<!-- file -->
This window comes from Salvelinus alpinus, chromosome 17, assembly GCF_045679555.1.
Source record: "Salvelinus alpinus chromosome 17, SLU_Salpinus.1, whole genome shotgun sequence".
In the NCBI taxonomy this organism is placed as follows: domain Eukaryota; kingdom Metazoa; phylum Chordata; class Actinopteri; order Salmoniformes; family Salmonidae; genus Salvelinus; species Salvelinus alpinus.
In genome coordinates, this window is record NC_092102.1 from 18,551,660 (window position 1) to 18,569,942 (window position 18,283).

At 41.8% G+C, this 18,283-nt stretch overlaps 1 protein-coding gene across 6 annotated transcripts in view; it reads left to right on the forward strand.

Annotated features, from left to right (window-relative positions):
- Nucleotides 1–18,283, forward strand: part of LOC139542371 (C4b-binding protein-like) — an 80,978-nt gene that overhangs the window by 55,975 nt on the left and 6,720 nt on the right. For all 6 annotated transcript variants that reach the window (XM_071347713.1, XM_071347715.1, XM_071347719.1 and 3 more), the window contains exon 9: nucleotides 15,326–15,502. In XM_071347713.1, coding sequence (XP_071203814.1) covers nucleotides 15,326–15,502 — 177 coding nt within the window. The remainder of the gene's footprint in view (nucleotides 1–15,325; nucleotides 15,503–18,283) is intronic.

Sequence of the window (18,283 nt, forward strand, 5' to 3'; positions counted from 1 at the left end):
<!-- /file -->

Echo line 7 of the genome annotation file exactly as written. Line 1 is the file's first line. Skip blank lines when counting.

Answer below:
- Nucleotides 1–18,283, forward strand: part of LOC139542371 (C4b-binding protein-like) — an 80,978-nt gene that overhangs the window by 55,975 nt on the left and 6,720 nt on the right. For all 6 annotated transcript variants that reach the window (XM_071347713.1, XM_071347715.1, XM_071347719.1 and 3 more), the window contains exon 9: nucleotides 15,326–15,502. In XM_071347713.1, coding sequence (XP_071203814.1) covers nucleotides 15,326–15,502 — 177 coding nt within the window. The remainder of the gene's footprint in view (nucleotides 1–15,325; nucleotides 15,503–18,283) is intronic.